Oakville Town Council endorses Community Energy Plan strategy and priority projects

Thu, 27 Feb 2020

At a special Council meeting on February 25, 2020, Council made an historic leap forward in taking action on climate change by unanimously endorsing the Oakville Energy Task Force’s Community Energy Plan (CEP) and its strategy and priority projects.

In June 2019, Council unanimously declared a climate emergency. The CEP directly supports the declaration by providing clear and achievable targets to significantly lower community greenhouse gas emissions and improve our overall energy efficiency.

“The town is one stakeholder, among many, that is committed to working on implementation of this plan, and we owe our thanks to the Oakville Energy Task Force for this great start,” said Mayor Burton. “We as a community can embrace this plan to help us face the challenges ahead; to do better than we have been doing so far.”

Oakville’s Energy Task Force was formed in 2018 and comprises a team of 19 community leaders from local businesses, government, utilities, schools and community groups to advise and champion the development and implementation of the plan.

“As a community, we need to come together to work collaboratively with a sense of hope and optimism to take measured steps towards implementing the CEP for our current and future generations,” said Councillor Peter Longo, who represents the town on the Energy Task Force.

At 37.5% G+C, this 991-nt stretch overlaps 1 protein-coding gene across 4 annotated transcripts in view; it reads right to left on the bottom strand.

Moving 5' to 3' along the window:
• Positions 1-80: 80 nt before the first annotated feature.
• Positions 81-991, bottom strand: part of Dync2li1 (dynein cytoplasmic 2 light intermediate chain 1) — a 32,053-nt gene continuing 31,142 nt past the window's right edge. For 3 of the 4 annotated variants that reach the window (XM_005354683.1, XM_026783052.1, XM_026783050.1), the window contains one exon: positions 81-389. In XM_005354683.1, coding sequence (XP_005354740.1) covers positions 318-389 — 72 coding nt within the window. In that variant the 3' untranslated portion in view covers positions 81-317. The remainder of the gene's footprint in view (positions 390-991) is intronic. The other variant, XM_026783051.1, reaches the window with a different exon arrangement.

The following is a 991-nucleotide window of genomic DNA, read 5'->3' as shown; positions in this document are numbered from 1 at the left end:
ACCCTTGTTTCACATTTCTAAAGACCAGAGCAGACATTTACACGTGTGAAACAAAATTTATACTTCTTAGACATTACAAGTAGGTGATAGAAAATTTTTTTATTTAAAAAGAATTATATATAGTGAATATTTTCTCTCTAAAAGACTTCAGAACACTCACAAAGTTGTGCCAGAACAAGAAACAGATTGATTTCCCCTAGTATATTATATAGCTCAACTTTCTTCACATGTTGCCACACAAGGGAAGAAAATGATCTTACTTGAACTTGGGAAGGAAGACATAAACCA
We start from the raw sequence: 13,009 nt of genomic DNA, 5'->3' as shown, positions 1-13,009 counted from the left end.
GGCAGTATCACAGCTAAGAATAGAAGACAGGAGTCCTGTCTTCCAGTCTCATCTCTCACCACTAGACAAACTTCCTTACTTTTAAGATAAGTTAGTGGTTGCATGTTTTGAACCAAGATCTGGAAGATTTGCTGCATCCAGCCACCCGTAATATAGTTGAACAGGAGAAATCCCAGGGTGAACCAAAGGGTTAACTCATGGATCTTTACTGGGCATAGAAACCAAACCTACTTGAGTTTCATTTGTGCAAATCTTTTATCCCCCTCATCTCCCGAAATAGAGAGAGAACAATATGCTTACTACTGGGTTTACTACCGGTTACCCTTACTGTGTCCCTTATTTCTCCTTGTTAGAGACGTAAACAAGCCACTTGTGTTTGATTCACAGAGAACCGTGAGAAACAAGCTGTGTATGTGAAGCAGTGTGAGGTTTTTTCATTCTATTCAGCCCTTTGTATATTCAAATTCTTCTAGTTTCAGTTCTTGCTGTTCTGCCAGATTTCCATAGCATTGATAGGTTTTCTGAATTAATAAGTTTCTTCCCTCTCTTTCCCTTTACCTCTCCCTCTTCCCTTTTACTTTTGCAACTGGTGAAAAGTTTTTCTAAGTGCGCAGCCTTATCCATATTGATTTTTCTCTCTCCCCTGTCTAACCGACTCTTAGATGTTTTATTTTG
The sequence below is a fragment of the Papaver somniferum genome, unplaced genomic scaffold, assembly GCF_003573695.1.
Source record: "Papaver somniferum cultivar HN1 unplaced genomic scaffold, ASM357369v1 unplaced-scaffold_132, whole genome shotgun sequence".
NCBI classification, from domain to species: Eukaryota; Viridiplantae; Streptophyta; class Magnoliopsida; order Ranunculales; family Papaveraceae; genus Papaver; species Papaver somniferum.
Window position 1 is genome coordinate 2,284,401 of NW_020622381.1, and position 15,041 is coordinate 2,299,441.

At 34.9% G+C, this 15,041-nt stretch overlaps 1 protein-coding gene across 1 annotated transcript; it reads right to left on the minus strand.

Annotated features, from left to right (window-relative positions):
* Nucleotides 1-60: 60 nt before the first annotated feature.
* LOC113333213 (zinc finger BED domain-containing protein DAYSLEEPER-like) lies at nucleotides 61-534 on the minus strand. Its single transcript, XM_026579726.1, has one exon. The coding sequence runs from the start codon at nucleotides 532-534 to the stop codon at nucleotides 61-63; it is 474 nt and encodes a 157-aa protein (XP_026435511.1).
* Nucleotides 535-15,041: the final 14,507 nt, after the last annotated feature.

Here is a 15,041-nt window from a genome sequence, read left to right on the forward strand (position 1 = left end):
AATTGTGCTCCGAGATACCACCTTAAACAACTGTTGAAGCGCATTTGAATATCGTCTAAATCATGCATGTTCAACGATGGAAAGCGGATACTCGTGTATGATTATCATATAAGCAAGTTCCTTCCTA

Using a 2016 baseline, the goals set out in the plan are to:

  • increase energy efficiency by at least 40 per cent by 2041.
  • enable transition to a goal of carbon neutrality by reducing greenhouse gas emissions by at least 50 per cent by 2041.
  • return at least $7 billion in cumulative energy cost savings to the community by 2041.

The CEP breaks down into four core strategic directions:

  1. Homes and buildings
  2. Industrial efficiency
  3. Local supply and distribution
  4. Transportation efficiency

Co-chairs of the Energy Task Force, Michelle McCollum of Sheridan College and John Matthiesen of Hatch outlined the CEP’s strategy and priority projects, acknowledging that residential homes make up more than a quarter of the community’s greenhouse gas emissions.

“We believe that what we are doing is exceptional, recognizing that addressing the challenges that we face and committing to a future of conscious decision making and tangible action isn’t just a government issue, it isn’t just industry’s issue, and it isn’t just the community’s issue. It’s our collective responsibility to acknowledge that we have a problem, develop a way forward and implement action that leads us to a community-driven solution,” said Michelle McCollum.

At the meeting, Council also directed staff to review options to implement a specific tax levy to support dedicated funding for climate change initiatives within the town as part of the 2021 budget process.

To learn more about the CEP’s strategy and priority projects, review the staff report and watch the Special Council meeting.